clock menu more-arrow no yes mobile

Filed under:

Red Zone Play: The Hammering Process

Houston now has the tools to hammer the defense on the ground.

If you buy something from an SB Nation link, Vox Media may earn a commission. See our ethics statement.

NFL: AFC Divisional-Houston Texans at New England Patriots Greg M. Cooper-USA TODAY Sports

While everyone is shining the spotlight on the Houston Texansfirst round draft pick, an equally important piece of the offense has changed significantly since the 2017 NFL Draft as well. As the old adage goes, a young quarterback’s best friend is a solid run game.

With their third round pick in the 2017 NFL Draft, the Houston Texans selected D’Onta Foreman, the running back from the University of Texas. Last season, Foreman racked up 2,028 yards on 323 attempts in 2016 at UT for a whopping 6.3 yard average. He’s deceptively shifty for a guy with his mass, a true one-cut back that Houston has been missing since the heyday of Arian Foster.

On the flip side, one of the most dependable third down backs in recent Texans memory, Jonathan Grimes, has moved on. His best season in H-Town (2015), saw Grimes average 5.0 yards per carry, often breaking surprising runs to gain far more.

With the additions and subtractions at RB, we can likely predict the Texans’ running back starting depth as follows:

  • RB1 – Lamar Miller
  • RB2 – D’Onta Foreman
  • RB3 – Alfred Blue

With Kenny Hilliard, Akeem Hunt and Tyler Ervin all still on the roster as of right now, it would seem head coach Bill O’Brien has options when it comes to carrying the rock, even though Hilliard may see himself relegated to the practice squad.

Miller more than proved he was what Texans fans hoped for when he was signed last year – even if his usage was questionable. He ended the 2016 regular season with 1,073 yards on 268 carries for a 4.0 average. A significant chunk of that came by way of Miller being slammed into the A gap, which is a nonsensical way to use a back like Miller.

Foreman should have much better success as the hammer in this offense. His ability to make sure tacklers whiff is well-documented throughout his collegiate career. While many think he’s the prototypical bulldozer-back, it’s Foreman’s slipperiness that wears down opposing defenders.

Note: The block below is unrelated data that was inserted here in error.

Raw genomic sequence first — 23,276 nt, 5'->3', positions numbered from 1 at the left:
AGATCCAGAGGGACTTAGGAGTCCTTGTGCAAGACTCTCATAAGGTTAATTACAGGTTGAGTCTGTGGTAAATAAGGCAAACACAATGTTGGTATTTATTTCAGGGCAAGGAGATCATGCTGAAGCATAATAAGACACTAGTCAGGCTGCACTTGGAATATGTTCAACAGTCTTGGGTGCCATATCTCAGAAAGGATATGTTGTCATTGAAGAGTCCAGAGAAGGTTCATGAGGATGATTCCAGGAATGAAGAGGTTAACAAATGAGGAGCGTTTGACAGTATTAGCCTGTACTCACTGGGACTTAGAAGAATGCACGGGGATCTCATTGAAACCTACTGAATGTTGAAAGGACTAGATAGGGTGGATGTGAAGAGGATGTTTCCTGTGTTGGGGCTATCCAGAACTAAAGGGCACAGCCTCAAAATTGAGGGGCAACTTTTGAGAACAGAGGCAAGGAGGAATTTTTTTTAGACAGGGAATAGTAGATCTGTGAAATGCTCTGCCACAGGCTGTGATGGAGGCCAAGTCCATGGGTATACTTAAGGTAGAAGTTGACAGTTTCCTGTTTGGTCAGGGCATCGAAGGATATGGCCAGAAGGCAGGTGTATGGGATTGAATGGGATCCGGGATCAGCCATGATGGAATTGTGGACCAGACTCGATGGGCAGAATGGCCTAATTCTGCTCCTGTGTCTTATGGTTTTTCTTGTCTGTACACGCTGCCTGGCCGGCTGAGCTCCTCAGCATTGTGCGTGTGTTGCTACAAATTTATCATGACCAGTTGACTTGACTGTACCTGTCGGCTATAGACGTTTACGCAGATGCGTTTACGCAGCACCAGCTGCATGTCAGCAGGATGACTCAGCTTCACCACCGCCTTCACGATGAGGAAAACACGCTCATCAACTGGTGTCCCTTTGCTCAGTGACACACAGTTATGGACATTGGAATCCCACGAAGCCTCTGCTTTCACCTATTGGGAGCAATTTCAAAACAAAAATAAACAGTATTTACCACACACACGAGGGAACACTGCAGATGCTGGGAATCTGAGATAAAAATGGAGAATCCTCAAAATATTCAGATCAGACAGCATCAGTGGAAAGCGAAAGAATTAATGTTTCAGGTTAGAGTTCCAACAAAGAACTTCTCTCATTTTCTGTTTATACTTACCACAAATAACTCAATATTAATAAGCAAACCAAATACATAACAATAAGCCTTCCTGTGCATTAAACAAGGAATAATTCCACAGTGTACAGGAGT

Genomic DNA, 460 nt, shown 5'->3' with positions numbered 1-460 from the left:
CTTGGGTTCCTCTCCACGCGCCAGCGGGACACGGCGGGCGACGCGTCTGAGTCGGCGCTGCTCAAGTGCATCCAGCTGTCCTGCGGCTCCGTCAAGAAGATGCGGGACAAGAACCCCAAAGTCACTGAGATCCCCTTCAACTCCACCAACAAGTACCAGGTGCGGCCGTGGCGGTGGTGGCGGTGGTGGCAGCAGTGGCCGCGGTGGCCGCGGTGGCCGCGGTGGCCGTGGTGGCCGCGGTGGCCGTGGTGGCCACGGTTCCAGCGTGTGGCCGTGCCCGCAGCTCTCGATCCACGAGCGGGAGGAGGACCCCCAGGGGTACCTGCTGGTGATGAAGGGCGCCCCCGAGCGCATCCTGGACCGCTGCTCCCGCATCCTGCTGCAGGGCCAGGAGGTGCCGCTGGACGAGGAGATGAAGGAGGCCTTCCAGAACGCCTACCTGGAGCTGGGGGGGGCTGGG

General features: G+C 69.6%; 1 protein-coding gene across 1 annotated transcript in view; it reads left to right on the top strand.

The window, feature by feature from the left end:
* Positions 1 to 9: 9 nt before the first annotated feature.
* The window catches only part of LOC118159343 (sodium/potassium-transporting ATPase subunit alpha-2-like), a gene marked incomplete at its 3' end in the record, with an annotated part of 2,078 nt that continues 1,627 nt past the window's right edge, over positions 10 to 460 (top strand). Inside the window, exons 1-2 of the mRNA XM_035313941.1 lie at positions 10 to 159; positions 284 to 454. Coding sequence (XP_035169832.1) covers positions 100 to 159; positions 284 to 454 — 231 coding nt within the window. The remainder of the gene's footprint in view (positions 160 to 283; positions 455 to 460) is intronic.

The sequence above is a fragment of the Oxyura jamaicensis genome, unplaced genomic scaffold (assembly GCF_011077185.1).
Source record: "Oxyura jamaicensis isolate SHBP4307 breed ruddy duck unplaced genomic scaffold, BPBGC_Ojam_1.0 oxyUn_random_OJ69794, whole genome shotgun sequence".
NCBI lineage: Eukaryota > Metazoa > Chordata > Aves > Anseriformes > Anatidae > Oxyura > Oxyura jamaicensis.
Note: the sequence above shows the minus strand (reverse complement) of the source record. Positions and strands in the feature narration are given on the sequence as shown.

Between Foreman and Miller, defenders should have their hands full chasing after the ball-carrier.

Beyond the two-headed bell cow O’Brien now has at his disposal, speedster Tyler Ervin – who failed miserably in kick return duties as a rookie - may just be the perfect compliment to the hammering process of Miller and Foreman.

Often, teams with large, powerful running backs will fire them at the defense for the first half of the game to wear down the defenders and really put the opposition’s strength and conditioning to the test. Once the third quarter is underway and defensive linemen can’t help but approach the line with their hands on their hips – a sure sign they’re gassed – you bring in the speedsters. In 2015, Tyler Ervin was one of, if not the, fastest running back in the NCAA. Akeem Hunt is also a scat-back type that’s simply going to win by running away from defenders.

By using Miller and Foreman to hammer the defense into submission, and then bringing in fresh, faster backs later in the game, there’s really no defense in the league that should be able to prevent Houston’s ground game from gaining 150+ yards each and every week.

In the modern NFL, passing is a far greater indicator of success than rushing. But, unlike in warfare, the team that controls the ground – not the air – is often the team that wins. An unstoppable rushing attack controls the clock, exhausts the opposing defense, keeps the Texans’ defense fresh, and ultimately sets up the passing game.

Case in point: Last year, every time Lamar Miller ran for 100+ yards, Houston won.

Imagine a world where Miller and Foreman both eclipse 100 yards in the same game.

Suddenly, Deshaun Watson’s job gets a lot easier. J.J. Watt and company can pin their ears back and punish the opposing offense and – barring any special teams gaffes – Houston can cruise across the finish line with another W.

Houston’s running back group put up 1,859 yards last season. Foreman broke the 2,000 yard mark all by himself at UT. While Foreman will see a far superior set of opponents in 2017, it’s not a stretch to imagine this group breaking 2,000 yards in 2017. That’s an average of 125 yards per game, which means more wins than 2016 – and hopefully the most important win of them all, the Super Bowl.

What do you think? Are you excited about Houston’s new ground game? Concerned by Foreman’s poor pass protection skills? Afraid O’Brien will only call A-gap slam plays? Let us know in the comments below!